Thursday, November 5, 2009

It Takes A Village

Hokiest blog post title ever? Sure, but in light of my recent posts on branding science fiction romance, I experienced a few light bulb moments. It was partly because of personal reflection, but also because of insights shared by my astute passengers both here and elsewhere. These insights are related to the role that erotic romance has played during the growth of the paranormal romance genre, and by extension, science fiction romance.

It shouldn’t be a surprise to anyone that paranormal romance has roots in the erotic romance market. In a nutshell, paranormal romance began as a niche genre nurtured by small/digital presses. Then it branched out into the erotic romance market where it fed readers’ needs for such stories. Later, authors like Christine Feehan bridged the gap between niche and mainstream. You know the rest of the story.

We’re seeing a similar pattern with science fiction romance. The sub-genre has deep roots in Star Trek fanfiction (which, like most fanfiction, isn’t without its share of stories that include graphic sex scenes) and small presses/digital publishers (with heat levels ranging from sweet to explicit). Currently, small/digital publishers are a significant source of science fiction romance books. Most of them are erotic romances, but not all.

All of the above is why I feel it's important to point out that SF erotic romance is simply another slice of the SFR pie. It’s another way for readers so inclined to feed their need for this sub-genre.

I asked author Jennifer Leeland (MARKED FOR PLEASURE) to fill in some of the background regarding paranormal and SF erotic romance for us, and here’s what she had to say:

[Begin quote]

“…the popularity [paranormal romance] has now was certainly spurred by Ellora's cave. Though many authors had already written paranormal romances (Feehan's Carpathian series as an example) they certainly didn't have the same success that paranormal seems to have today.

Nora Roberts and other romance authors dipped their toes into the paranormal (Nora's three sister's trilogy is one of my favorites featuring three witches) but contemporaries were (and still are) their bread and butter. So, where did this popularity for urban fantasy, werewolves, other shifters and magic worlds come from?

Go to Amazon and put in "paranormal authors" and many familiar names pop up--Sara Reinke, Larissa Ione, etc. And Dawn Thompson who began at Highland Press. Sylivia Day began at Ellora's Cave. Anya Bast began at Ellora's Cave. Shiloh Walker began at Ellora's Cave. Names that are familiar to us in Urban Fantasy and Paranormal Romance were once slogging it out in epublishing. The popularity of Joey W. HIll's ebooks have led to a good New York publishing career. Kate Douglas carried her successful werewolves to Kensington.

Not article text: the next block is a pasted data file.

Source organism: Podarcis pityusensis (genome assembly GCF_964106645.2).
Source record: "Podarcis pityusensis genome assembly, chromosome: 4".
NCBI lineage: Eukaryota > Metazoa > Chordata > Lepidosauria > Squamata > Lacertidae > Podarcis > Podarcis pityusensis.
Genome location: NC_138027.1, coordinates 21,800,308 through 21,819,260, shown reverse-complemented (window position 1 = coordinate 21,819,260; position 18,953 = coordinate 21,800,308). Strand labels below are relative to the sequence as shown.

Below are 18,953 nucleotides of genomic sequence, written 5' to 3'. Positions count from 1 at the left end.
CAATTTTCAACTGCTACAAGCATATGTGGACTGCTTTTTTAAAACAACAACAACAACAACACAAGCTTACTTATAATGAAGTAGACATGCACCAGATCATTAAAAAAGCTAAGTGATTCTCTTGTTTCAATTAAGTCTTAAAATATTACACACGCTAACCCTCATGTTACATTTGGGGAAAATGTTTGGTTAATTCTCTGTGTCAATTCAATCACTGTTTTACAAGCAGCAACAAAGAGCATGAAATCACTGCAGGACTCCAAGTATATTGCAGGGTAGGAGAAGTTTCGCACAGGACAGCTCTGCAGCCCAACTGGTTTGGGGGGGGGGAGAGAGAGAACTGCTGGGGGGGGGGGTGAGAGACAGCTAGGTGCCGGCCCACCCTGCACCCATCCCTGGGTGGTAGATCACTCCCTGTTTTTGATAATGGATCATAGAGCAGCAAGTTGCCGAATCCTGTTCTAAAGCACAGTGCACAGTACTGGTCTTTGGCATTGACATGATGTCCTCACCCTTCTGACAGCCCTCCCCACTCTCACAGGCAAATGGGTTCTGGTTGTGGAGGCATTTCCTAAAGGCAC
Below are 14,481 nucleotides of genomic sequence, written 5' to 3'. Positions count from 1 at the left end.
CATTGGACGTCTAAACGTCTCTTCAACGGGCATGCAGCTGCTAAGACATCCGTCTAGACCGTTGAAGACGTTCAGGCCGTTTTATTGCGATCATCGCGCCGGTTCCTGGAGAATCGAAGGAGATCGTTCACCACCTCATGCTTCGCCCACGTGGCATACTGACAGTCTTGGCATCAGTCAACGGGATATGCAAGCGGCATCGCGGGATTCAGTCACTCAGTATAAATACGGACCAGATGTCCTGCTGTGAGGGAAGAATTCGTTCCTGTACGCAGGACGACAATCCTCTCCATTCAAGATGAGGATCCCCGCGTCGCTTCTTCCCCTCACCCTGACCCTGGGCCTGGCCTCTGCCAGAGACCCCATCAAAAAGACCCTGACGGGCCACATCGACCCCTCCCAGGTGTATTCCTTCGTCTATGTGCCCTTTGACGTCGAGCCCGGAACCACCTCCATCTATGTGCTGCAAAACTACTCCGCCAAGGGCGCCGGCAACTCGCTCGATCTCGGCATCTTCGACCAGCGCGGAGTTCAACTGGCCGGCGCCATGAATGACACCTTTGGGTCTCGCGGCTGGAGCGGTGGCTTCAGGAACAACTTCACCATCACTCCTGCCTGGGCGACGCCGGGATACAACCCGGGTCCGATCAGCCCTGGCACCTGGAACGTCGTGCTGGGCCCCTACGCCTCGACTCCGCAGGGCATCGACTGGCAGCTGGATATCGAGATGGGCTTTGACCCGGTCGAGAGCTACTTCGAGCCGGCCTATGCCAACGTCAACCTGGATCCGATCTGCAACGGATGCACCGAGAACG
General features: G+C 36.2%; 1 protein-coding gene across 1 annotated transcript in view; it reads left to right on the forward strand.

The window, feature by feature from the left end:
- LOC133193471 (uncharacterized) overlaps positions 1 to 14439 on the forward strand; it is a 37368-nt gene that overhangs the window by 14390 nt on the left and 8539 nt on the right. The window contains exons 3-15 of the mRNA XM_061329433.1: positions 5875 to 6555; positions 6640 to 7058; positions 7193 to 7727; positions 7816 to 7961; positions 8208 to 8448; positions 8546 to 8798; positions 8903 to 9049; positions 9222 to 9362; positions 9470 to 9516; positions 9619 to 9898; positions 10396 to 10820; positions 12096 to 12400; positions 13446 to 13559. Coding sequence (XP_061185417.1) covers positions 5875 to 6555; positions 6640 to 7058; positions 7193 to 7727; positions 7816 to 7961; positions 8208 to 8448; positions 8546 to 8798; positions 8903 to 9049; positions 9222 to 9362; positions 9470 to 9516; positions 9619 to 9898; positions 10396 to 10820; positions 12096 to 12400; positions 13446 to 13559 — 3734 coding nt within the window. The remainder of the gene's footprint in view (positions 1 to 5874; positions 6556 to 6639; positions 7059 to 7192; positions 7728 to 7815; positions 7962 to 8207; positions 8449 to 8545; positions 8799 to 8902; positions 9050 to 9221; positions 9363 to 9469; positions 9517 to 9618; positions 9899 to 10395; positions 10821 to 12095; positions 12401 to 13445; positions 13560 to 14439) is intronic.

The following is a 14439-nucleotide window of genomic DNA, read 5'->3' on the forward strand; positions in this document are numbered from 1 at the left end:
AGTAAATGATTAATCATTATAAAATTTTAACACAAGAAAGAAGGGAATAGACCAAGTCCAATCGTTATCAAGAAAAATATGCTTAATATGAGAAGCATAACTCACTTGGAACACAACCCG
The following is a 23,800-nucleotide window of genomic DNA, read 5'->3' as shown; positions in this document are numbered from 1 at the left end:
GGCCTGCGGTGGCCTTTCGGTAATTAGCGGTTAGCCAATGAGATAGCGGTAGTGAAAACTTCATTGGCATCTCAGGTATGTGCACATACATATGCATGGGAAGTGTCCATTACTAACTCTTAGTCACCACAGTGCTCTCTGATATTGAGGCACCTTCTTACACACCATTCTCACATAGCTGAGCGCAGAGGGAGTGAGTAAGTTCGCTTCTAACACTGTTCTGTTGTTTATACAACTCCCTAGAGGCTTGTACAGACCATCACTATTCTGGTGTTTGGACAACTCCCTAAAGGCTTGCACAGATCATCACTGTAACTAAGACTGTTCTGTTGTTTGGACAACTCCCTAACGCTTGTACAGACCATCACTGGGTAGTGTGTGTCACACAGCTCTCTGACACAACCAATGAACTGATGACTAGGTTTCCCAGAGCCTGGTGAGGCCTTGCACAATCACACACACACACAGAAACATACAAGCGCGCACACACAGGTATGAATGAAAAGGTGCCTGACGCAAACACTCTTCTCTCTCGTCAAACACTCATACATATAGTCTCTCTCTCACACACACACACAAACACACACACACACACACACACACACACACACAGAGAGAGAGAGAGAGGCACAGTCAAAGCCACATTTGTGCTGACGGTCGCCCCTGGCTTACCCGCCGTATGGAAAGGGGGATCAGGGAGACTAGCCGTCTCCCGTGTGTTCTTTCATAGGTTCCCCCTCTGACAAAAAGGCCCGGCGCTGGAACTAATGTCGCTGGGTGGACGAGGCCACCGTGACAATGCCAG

Heather Osbourne moved from editing for Ellora's Cave to the editor at Tor, the Holy Grail of publishers for paranormal, futuristic and fantasy authors. There's a connection between the success of paranormal on the shelves of Walmart and the continued success of paranormal erotic romance on Fictionwise. Believe it or not, it's working for SFR as well. Nalini Singh has created an audience for her Psy shifter series.

The audience is there.

I've written Romantic Suspense (under another name), contemporary erotic romance, BDSM contemporary erotic romance and science fiction erotic romance. Guess which ones are the most successful?

Yep. The BDSM contemps and the sci fi erotic. The audience is there. Hell, Kaitlyn O'Conner is kicking ASS on Fictionwise.

So, we have a subgenre in erotic romance that makes the top ten on Fictionwise regularly (Science Fiction Erotic Romance). We have paranormal authors that topped the erotic romance ebook best seller lists five and ten years ago that are now selling paranormal titles in the brick and mortar stores.

That's exciting for someone like me.

Like any genre, Erotic Romance has good writers who represent the genre, and not so great writers that don't.

For me, it's all win/win since I love Linnea Sinclair and I also love Robin Rotham who wrote "Alien Overnight" one of the HOTTEST, SMOKIN' futuristics I've ever read. So, I'm good. I can read "Grimspace" and be totally thrilled and I can read Mima's "In Service" and be thrilled in a totally different way.

As a writer, I like to write the erotic space adventures. I love the idea of sexual freedom leading to different moral, political and social issues for future man. That's my fun.

Right now? Nobody knows how to market it.

Is it possible to have dynamic world building, romance and erotic sex scenes? Yes.

Is it possible to have dynamic world building, romance and NO erotic sex scenes? Absolutely.

I love to write sci fi. It's the ultimate writer "What If". I also love writing the psychological aspects of D/s and other kink. I'm hoping the popularity that's beginning to come in ebooks will start to show in the NY publishers soon.”

[End quote]

In conclusion, I want to emphasize that SF erotic romance is another example of small/digital presses taking risks when others can’t or won’t. It’s about authors paying their dues and investing much time and effort for very little money in the hopes that the sub-genre as a whole will enjoy greater success down the line. Finally, it’s very possible that some or more of the mainstream SFR authors of the future are the SF erotic romance authors of today. These factors are important to acknowledge and embrace regardless of one’s individual taste.

Joyfully yours,